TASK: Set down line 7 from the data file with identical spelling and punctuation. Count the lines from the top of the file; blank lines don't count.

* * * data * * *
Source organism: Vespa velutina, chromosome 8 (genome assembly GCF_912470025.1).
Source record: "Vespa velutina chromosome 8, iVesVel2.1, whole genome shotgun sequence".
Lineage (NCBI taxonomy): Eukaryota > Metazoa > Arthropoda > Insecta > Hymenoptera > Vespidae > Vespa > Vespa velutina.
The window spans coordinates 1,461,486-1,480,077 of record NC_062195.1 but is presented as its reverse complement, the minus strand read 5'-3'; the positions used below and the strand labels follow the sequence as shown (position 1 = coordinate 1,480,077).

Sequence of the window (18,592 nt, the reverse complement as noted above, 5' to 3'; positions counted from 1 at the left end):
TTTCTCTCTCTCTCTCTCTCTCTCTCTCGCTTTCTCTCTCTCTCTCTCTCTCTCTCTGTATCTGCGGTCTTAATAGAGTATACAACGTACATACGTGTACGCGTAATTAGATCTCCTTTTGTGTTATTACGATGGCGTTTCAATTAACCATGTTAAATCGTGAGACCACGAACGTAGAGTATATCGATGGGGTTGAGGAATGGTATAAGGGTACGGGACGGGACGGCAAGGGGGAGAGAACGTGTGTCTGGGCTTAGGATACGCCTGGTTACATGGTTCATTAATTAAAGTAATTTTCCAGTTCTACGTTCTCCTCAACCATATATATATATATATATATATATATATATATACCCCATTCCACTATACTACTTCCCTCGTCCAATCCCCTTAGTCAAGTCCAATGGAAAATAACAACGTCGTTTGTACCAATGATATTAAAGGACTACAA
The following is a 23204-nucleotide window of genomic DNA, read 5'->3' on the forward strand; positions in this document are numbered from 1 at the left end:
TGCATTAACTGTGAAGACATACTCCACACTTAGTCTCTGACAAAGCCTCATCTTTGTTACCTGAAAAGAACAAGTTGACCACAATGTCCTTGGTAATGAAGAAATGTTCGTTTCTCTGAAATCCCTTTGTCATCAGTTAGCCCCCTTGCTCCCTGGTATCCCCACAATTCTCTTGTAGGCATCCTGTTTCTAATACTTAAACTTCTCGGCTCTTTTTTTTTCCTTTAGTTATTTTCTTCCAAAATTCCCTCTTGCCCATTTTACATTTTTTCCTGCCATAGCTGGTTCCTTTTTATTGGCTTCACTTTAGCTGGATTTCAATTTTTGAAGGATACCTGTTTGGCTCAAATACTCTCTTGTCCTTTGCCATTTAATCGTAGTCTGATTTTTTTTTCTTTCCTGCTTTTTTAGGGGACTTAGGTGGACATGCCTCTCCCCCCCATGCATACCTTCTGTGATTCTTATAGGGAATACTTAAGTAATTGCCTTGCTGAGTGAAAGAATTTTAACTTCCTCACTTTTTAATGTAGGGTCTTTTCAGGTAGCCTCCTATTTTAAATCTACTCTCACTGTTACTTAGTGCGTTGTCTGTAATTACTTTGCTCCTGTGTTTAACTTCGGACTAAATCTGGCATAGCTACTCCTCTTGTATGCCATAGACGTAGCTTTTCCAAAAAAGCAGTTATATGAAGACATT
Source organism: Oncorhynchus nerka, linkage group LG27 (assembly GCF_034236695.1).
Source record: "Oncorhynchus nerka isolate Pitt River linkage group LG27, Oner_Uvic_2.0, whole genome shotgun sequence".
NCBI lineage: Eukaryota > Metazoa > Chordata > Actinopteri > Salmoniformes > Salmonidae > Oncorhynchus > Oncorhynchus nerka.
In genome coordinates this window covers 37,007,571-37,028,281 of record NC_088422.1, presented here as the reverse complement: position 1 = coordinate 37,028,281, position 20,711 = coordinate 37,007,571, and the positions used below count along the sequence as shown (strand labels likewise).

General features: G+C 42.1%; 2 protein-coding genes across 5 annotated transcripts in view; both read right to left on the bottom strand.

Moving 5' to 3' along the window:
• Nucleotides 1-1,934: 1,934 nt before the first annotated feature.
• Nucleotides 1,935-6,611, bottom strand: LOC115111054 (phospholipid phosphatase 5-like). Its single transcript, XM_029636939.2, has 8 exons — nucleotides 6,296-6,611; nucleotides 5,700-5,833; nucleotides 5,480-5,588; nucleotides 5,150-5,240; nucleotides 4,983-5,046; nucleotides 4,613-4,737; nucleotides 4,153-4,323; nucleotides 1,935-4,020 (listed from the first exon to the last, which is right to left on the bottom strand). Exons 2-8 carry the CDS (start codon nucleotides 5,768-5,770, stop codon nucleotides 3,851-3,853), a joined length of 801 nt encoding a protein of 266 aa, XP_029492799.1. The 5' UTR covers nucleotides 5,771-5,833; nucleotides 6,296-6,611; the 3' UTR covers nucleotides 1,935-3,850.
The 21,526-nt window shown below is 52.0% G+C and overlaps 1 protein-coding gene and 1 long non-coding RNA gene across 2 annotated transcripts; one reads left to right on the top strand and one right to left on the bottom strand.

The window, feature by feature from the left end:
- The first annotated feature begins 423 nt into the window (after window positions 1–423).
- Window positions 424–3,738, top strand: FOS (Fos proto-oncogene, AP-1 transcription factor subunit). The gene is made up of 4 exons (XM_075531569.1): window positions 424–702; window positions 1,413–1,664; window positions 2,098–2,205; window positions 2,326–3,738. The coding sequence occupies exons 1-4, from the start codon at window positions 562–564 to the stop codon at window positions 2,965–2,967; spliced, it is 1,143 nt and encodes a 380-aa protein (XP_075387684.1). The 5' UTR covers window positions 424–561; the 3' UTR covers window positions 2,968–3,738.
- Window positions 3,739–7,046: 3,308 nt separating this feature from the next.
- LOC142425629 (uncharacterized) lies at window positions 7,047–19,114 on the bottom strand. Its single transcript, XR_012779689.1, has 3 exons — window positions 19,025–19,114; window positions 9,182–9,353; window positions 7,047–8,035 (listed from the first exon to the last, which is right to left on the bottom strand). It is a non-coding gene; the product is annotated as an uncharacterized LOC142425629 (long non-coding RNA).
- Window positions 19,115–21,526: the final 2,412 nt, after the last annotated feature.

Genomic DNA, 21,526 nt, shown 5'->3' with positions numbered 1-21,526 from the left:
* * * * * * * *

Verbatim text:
The following is a 23204-nucleotide window of genomic DNA, read 5'->3' on the forward strand; positions in this document are numbered from 1 at the left end: